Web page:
White House spokesman: ‘I can't speak to the future of Scott Pruitt’

White House spokesman: ‘I can't speak to the future of Scott Pruitt’
© Greg Nash

A White House spokesman on Thursday did not commit to supporting Environmental Protection Agency (EPA) Administrator Scott PruittEdward (Scott) Scott PruittOvernight Energy: Justices take up major case on water rules | Dems probe administration's dealings with Saudi Arabia | Greens sue EPA over toxic paint strippers Environmental groups sue EPA in bid to ban toxic paint strippers Overnight Energy: EPA to make formal decision on regulating drinking water contaminant | Utility to close coal plant despite Trump plea | Greens say climate is high on 2020 voters’ minds MORE amid numerous scandals.

“I can't speak to the future of Scott Pruitt,” deputy press secretary Hogan Gidley told Fox News in an interview.

“I can just talk about where we are now and that is that the White House is aware of these reports,” he continued.


Pruitt is facing calls to resign following news that he rented a condo at a below-market rate from a lobbyist whose husband’s lobbying firm represents energy industry clients. Pruitt paid $50 per night, but only when he slept there.

The EPA also gave two senior aides raises after the White House refused his request. Pruitt has denied knowledge of the raises and reversed them.

Gidley’s remarks came a day after his boss, press secretary Sarah Huckabee Sanders, told reporters that “the president’s not” OK with Pruitt’s rental accommodation. She also declined to address whether President TrumpDonald John TrumpTrump nominates Jeffrey Rosen to replace Rosenstein at DOJ McCabe says ‘it’s possible’ Trump is a Russian asset McCabe: Trump ‘undermining the role of law enforcement’ MORE has confidence in Pruitt.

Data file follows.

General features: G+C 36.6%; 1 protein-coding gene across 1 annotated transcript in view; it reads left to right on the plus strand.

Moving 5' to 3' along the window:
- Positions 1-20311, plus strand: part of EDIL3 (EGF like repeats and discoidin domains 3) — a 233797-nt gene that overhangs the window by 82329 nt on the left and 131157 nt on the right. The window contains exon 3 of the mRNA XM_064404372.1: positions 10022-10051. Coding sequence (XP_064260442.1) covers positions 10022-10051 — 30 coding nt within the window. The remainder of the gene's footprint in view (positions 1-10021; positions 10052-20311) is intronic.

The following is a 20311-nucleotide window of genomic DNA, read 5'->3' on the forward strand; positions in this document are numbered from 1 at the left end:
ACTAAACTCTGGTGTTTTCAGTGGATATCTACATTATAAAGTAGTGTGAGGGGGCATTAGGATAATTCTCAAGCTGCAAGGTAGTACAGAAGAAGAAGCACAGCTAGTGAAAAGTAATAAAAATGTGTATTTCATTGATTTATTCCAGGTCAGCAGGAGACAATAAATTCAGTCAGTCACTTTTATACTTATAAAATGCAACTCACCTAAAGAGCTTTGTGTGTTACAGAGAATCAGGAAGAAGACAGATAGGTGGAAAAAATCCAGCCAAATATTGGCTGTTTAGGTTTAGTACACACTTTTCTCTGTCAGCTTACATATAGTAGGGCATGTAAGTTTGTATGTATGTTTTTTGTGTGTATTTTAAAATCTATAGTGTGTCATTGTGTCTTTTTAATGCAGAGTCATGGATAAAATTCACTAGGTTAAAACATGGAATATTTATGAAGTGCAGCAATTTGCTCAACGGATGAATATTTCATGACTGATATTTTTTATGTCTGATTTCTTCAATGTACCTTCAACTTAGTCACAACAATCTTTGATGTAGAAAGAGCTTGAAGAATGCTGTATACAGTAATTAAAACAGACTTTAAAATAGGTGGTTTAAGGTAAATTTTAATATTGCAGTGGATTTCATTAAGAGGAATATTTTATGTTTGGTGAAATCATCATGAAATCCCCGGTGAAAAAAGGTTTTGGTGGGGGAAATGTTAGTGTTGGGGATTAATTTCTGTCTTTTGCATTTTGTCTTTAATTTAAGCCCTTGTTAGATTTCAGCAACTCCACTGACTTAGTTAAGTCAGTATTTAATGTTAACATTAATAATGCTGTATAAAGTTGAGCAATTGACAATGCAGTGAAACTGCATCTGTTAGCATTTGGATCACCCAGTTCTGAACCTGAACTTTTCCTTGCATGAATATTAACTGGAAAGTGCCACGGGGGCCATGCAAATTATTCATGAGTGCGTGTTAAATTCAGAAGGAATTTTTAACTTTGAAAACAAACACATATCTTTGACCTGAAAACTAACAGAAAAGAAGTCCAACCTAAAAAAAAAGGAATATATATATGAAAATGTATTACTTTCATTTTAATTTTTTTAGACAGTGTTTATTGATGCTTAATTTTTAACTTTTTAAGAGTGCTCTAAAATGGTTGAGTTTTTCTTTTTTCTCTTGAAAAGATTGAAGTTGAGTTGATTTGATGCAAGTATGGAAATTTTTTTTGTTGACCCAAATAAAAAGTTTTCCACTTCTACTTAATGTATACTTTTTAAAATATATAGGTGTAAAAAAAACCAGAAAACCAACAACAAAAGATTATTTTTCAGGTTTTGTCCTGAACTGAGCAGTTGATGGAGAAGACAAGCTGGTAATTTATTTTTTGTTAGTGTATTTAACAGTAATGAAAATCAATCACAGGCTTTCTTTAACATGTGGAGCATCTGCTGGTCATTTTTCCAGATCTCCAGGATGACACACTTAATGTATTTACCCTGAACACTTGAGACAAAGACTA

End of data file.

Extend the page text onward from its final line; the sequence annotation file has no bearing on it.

“We’re reviewing the situation,” Sanders said. “When we have had the chance to have a deeper dive on it, we’ll let you know the outcomes of that, but we’re currently reviewing that here at the White House.”

Gidley told Fox on Thursday that “some questions need to be answered” about Pruitt’s controversies.

“The president wants, and demands, quite frankly, from his Cabinet and from all his staffers the highest level of ethics, ethical behavior. We want people to comply with ethics,” the spokesman said.

“But in the meantime, we’re looking into this because the president wants that level of accountability for everyone who works there," he said.